A Brief Chat with the One and Only Roger Corman
Chances are that if you love movies you know who Roger Corman is. If you're not sure, however, about all the things that he's accomplished in his nearly sixty-year career, you may want to check out his page at IMDb--but please be warned that you may experience wrist and hand fatigue as you scroll through his filmography. In support of the new documentary Corman's World, the filmmaking legend was graciously able to squeeze in a few minutes so that we could talk indie filmmaking and exploitation flicks, past and present.
Twitch: At one point in Corman's World Ron Howard says that exploitation films bring out the child in all of us...
Roger Corman: [chuckles softly]
Twitch: ...and I just loved that. But what are your thoughts or reaction to that idea?
Roger Corman: Well, I would give a variation on that. I think what Ron said is correct. Another way to say it is, "Exploitation films bring out the thirst for excitement."
Twitch: And that can be very childlike. But can such a fondness be patronizing, nostalgia mixing with hipsterism? Implying that these films weren't made with a seriousness and for adults? Or is there a counterargument to that?
Roger Corman: I don't really have a counterargument. I agree in part. Part of it is an appreciation of what has gone before. Formal history is one thing, pop history is another, and I think [Corman's World] satisfies the desire for pop history. People want to know what things were like thirty, forty years ago.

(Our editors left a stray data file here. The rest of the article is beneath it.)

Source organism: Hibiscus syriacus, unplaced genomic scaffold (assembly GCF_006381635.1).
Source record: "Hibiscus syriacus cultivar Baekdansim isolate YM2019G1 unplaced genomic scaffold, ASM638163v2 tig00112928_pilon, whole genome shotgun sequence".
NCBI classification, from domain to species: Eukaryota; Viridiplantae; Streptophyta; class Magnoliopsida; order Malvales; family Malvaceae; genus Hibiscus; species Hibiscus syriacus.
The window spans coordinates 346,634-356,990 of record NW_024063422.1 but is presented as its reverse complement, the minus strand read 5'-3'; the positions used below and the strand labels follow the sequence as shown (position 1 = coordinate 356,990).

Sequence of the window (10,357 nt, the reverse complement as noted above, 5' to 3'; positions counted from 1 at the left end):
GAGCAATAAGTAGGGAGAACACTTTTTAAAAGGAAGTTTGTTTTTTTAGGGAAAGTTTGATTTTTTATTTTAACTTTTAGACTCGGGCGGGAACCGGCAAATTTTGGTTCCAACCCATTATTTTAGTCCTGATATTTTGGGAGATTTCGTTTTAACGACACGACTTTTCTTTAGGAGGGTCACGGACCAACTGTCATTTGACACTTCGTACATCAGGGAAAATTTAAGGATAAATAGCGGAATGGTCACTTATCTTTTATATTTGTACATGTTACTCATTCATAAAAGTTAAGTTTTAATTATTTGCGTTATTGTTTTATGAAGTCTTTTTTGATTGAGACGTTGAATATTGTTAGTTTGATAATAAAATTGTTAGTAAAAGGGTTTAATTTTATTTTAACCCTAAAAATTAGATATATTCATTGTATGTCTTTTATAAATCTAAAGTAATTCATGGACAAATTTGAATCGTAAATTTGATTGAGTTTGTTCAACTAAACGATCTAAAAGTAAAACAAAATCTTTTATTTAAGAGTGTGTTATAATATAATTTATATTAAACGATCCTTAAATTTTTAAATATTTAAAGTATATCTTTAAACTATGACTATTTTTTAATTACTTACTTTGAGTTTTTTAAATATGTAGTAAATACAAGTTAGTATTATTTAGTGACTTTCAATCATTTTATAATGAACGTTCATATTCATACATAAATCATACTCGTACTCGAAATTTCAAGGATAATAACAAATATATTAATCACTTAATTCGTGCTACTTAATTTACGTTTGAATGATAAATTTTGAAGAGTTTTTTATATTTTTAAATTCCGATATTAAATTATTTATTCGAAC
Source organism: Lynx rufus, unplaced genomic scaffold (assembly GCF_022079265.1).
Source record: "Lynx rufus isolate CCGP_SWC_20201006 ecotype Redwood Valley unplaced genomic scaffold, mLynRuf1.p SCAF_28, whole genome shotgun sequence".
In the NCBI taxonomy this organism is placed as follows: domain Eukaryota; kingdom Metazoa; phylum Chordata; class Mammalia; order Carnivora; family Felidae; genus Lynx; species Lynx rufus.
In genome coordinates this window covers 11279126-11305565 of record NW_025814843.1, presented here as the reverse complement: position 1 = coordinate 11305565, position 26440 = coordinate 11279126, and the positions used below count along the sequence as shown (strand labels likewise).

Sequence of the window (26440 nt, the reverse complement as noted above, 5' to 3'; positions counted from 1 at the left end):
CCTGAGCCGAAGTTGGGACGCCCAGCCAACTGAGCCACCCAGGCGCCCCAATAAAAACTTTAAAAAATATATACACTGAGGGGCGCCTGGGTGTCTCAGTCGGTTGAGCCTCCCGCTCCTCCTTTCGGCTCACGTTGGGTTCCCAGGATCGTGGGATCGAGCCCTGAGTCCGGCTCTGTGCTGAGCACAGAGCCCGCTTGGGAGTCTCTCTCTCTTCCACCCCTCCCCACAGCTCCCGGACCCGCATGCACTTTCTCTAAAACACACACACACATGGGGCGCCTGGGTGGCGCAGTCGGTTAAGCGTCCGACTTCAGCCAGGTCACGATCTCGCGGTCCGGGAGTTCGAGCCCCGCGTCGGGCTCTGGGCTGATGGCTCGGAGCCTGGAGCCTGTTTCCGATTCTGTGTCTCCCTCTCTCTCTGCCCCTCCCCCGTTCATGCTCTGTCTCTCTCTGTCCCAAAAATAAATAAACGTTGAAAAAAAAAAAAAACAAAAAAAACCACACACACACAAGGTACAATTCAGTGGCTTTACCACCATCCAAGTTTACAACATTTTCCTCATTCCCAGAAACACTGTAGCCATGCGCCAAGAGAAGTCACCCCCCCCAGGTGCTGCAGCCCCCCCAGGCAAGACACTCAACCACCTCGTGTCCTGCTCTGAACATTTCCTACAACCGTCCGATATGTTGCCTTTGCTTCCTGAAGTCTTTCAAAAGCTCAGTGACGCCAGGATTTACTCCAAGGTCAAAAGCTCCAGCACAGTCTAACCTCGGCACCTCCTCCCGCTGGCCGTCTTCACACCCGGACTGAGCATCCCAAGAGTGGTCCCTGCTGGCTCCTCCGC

Twitch: I agree--in fact, in speaking with the director I mentioned that the film is ostensibly about your career but ends up being about American popular cinema itself.
Roger Corman: Yes...
Twitch: In terms of exploitation films, do you look back at the early '70s and think that was a unique historical moment--that exploitation films in a pure sense can never be made again? I'm thinking of the film Grindhouse...
Roger Corman: [nods] Oh, yes.
Twitch: --films like that can't authentically capture the flavor of the period, can they?
Roger Corman: I would agree. I think there have been a number of films that attempt to recreate what we were doing. But this is a different time, a different age. And so a different kind of exploitation film can be made... because I think a lot of [the '70s exploitation films] came out of the anti-establishment of the '60s, which allowed the filmmakers more freedom. The young audience was looking for a sort of radical type of film that did not represent the establishment.
Twitch: Yet today a lot of "indie films" are hardly anti-establishment--they're simply one entertainment niche within the establishment. But are there any current filmmakers whom you would point to as having that kind of critical-of-society spirit in their work?